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Section 4
European Kingdoms and Feudalism
Germanic states emerged
in the former Western
Roman Empire and
created a new European
European Kingdoms and Feudalism (cont.)
By 500 A.D., the Western Roman Empire had
been replaced by Germanic kings.
Clovis established the kingdom of the Franks.
He was the first Germanic ruler to convert to
Christianity and became an ally of the
Roman Catholic Church.
European Kingdoms and Feudalism (cont.)
Organization of the Church
− Parishes were led by priests.
− A group of parishes, or diocese, was led
by a bishop.
− The head of the Catholic Church was the
European Kingdoms and Feudalism (cont.)
Monks played an important role in the Church.
Saint Benedict wrote a series of rules that
became the model for monasticism.
Monks provided schools, hospitals, and other
social assistance to the people of Europe.
European Kingdoms and Feudalism (cont.)
In 768 Charles the Great, or Charlemagne,
became the ruler of the Frankish kingdom.
Charlemagne expanded the Frankish kingdom
into the Carolingian Empire, which covered
most of central and western Europe.
In 800 Charlemagne was crowned emperor of
the Roman Empire by the pope. This event
symbolized the joining of Roman, German,
and Christian elements.
European Kingdoms and Feudalism (cont.)
After Charlemagne’s death in 814, Europe was
invaded by foreign powers.
As a result of invasions, the people of Western
Europe turned to local lords for protection.
This led to a social and political system
known as feudalism.
Vassals swore allegiance to a lord and
provided military service. In turn, the vassal
was given land, called a fief, and maintained
political control of it.
European Kingdoms and Feudalism (cont.)
− In 1066 William of Normandy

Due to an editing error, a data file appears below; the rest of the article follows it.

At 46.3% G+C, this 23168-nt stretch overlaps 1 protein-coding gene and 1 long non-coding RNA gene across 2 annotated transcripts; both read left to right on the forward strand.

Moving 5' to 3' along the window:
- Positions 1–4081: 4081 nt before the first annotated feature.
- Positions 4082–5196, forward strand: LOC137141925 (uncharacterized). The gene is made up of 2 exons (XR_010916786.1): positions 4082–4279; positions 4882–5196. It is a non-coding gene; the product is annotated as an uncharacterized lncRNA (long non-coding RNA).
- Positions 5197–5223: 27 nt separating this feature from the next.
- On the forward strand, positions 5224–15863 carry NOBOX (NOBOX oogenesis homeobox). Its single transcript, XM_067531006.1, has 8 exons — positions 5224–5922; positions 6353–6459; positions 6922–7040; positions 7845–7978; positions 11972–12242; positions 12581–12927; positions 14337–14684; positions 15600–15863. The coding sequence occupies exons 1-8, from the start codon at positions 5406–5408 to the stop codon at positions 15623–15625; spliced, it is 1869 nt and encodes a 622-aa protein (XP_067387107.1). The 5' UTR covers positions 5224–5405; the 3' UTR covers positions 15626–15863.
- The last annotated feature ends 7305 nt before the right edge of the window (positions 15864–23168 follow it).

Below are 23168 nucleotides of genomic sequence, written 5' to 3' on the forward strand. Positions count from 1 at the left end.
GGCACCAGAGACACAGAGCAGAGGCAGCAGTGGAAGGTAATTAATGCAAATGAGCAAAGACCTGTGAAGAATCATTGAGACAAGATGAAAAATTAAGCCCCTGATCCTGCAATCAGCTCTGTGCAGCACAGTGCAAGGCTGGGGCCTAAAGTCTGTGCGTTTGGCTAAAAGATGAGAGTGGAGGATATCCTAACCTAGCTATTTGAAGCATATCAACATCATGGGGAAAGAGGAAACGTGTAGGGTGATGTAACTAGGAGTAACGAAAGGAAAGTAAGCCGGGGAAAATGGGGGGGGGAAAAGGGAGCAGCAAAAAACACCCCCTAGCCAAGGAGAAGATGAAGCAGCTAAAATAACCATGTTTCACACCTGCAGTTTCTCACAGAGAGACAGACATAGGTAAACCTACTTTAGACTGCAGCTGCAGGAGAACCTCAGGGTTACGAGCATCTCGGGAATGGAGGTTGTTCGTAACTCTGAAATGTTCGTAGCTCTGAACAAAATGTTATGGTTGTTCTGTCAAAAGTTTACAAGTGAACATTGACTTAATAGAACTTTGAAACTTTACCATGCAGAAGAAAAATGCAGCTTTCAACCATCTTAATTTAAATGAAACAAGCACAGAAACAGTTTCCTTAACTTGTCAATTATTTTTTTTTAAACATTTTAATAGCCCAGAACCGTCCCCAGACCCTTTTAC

defeated King Harold at the
Battle of Hastings. William was
crowned king of England.
− Henry II expanded the power of
the king by expanding the royal
courts. Common law began to
replace the varying codes of the
European Kingdoms and Feudalism (cont.)
− During the reign of King John, English
nobles resented the growing power of the
king and defeated the king’s forces at
− King John was forced to put
his seal on a document of
rights called the Magna
Carta, in 1215.
European Kingdoms and Feudalism (cont.)
− The Magna Carta outlined the rights of the
people and the king, strengthening the
idea that the king’s power was limited, not
− Under Edward I in the thirteen century, the
English Parliament was created. This
representative assembly dealt with taxes,
politics, and law.
European Kingdoms and Feudalism (cont.)
− Following the fall of the Carolingian
Empire, France was ruled by the
Capetians in the Paris region.
− The reign of Philip II Augustus was a
turning point for the French monarchy. He
added land and expanded the power and
income of the French monarchy.
European Kingdoms and Feudalism (cont.)
The Holy Roman Empire
− Otto I was a Saxon king in Germany
who was crowned emperor of the Romans
in 962.
− The Germanic kings tried to rule both
German and Italian states, which became
known as the Holy Roman Empire.
European Kingdoms and Feudalism (cont.)
Central and Eastern Europe
− The Slavic peoples were from central
Europe. Gradually, they split into three
Western Slavs eventually formed the Polish and